Surgical scene segmentation is essential for anatomy and instrument localization which can be further used to assess tissue-instrument interactions during a surgical procedure. In 2017, the Challenge on Automatic Tool Annotation for cataRACT Surgery (CATARACTS) released 50 cataract surgery videos accompanied by instrument usage annotations. These annotations included frame-level instrument presence information. In 2020, we released pixel-wise semantic annotations for anatomy and instruments for 4670 images sampled from 25 videos of the CATARACTS training set. The 2020 CATARACTS Semantic Segmentation Challenge, which was a sub-challenge of the 2020 MICCAI Endoscopic Vision (EndoVis) Challenge, presented three sub-tasks to assess participating solutions on anatomical structure and instrument segmentation. Their performance was assessed on a hidden test set of 531 images from 10 videos of the CATARACTS test set.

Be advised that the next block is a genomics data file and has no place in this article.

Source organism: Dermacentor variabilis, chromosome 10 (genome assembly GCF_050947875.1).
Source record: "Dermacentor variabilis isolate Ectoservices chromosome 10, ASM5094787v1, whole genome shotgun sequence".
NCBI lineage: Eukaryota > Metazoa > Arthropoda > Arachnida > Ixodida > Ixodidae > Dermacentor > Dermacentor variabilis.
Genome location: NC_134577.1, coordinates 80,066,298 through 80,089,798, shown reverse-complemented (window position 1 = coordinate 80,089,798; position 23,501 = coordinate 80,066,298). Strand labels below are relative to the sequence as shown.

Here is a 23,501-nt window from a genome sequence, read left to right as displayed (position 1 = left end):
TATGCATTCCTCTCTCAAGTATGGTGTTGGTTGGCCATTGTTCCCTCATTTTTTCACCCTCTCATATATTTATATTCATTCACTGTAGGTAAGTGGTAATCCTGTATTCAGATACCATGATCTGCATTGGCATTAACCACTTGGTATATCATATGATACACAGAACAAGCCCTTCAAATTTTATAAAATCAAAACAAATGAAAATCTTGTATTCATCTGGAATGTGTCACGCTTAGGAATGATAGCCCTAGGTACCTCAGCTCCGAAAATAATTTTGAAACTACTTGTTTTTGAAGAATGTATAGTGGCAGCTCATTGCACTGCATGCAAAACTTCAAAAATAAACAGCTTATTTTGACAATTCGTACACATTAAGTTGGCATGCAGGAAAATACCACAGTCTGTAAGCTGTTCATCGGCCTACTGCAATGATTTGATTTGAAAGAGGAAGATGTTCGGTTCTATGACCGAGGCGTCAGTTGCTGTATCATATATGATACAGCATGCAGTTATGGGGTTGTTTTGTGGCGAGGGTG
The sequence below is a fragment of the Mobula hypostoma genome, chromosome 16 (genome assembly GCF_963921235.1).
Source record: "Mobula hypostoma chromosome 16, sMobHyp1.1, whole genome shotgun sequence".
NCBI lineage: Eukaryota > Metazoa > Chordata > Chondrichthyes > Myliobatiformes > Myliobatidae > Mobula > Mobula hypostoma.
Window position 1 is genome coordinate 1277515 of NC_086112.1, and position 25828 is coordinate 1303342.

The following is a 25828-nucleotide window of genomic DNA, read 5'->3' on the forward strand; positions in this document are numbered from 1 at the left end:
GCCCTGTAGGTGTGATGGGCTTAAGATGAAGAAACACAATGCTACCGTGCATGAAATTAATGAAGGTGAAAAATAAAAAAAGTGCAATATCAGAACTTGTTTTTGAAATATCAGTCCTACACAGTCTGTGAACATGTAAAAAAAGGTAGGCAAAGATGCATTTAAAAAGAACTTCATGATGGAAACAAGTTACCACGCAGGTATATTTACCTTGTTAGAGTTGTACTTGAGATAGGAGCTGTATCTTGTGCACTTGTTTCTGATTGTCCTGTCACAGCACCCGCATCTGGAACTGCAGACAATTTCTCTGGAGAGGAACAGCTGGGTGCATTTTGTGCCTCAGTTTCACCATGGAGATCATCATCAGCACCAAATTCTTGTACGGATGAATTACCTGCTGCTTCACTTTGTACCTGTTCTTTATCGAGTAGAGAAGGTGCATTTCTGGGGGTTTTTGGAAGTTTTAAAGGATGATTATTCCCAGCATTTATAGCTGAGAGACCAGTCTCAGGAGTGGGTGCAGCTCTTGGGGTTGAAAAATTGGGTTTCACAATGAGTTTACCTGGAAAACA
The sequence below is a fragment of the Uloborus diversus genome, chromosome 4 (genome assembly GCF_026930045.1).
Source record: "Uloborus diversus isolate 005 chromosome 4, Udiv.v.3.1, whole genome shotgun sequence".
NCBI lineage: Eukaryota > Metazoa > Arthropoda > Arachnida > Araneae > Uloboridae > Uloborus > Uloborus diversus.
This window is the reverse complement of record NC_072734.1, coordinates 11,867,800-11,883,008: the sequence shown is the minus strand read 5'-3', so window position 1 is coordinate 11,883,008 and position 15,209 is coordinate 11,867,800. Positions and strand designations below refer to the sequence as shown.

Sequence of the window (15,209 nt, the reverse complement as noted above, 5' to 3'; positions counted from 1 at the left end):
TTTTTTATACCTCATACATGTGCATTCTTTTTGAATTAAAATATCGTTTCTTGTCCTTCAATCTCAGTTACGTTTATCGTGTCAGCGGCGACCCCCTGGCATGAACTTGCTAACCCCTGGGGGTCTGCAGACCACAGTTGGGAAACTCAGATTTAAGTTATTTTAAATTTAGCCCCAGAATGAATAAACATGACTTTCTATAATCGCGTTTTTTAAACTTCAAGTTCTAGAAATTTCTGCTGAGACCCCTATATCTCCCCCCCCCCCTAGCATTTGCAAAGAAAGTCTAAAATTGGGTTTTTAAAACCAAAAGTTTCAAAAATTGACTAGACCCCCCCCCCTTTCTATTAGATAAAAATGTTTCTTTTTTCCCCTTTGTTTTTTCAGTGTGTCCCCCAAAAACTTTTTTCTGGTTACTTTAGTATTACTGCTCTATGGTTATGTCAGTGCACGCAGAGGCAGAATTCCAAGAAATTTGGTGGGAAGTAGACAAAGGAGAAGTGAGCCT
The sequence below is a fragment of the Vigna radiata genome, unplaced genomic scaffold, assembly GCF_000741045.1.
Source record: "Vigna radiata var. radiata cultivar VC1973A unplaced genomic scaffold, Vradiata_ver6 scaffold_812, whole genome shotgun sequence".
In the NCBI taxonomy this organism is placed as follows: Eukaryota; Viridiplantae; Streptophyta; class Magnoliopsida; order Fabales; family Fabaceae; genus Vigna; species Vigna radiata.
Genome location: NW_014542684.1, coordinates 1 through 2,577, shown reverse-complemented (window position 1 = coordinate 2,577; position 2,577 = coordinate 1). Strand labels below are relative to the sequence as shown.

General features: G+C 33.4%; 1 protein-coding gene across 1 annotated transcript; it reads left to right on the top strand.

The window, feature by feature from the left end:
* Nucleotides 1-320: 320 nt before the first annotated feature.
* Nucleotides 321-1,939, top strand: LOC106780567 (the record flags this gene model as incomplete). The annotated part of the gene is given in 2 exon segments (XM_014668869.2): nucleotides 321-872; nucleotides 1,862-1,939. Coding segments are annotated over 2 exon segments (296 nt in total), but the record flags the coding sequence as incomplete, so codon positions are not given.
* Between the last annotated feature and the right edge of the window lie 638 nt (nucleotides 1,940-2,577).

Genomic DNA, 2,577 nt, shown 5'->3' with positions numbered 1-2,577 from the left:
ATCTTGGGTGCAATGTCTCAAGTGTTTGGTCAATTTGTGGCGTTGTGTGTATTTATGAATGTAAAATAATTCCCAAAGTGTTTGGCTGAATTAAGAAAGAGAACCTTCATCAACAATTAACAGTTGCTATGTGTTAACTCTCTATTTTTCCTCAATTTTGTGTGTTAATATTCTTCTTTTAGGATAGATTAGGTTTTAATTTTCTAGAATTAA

During pregnancy, ultrasound examination in the second trimester can assess fetal size according to standardized charts. To achieve a reproducible and accurate measurement, a sonographer needs to identify three standard 2D planes of the fetal anatomy (head, abdomen, femur) and manually mark the key anatomical landmarks on the image for accurate biometry and fetal weight estimation. This can be a time-consuming operator-dependent task, especially for a trainee sonographer. Computer-assisted techniques can help in automating the fetal biometry computation process. In this paper, we present a unified automated framework for estimating all measurements needed for the fetal weight assessment. The proposed framework semantically segments the key fetal anatomies using state-of-the-art segmentation models, followed by region fitting and scale recovery for the biometry estimation. We present an ablation study of segmentation algorithms to show their robustness through 4-fold cross-validation on a dataset of 349 ultrasound standard plane images from 42 pregnancies. Moreover, we show that the network with the best segmentation performance tends to be more accurate for biometry estimation. Furthermore, we demonstrate that the error between clinically measured and predicted fetal biometry is lower than the permissible error during routine clinical measurements.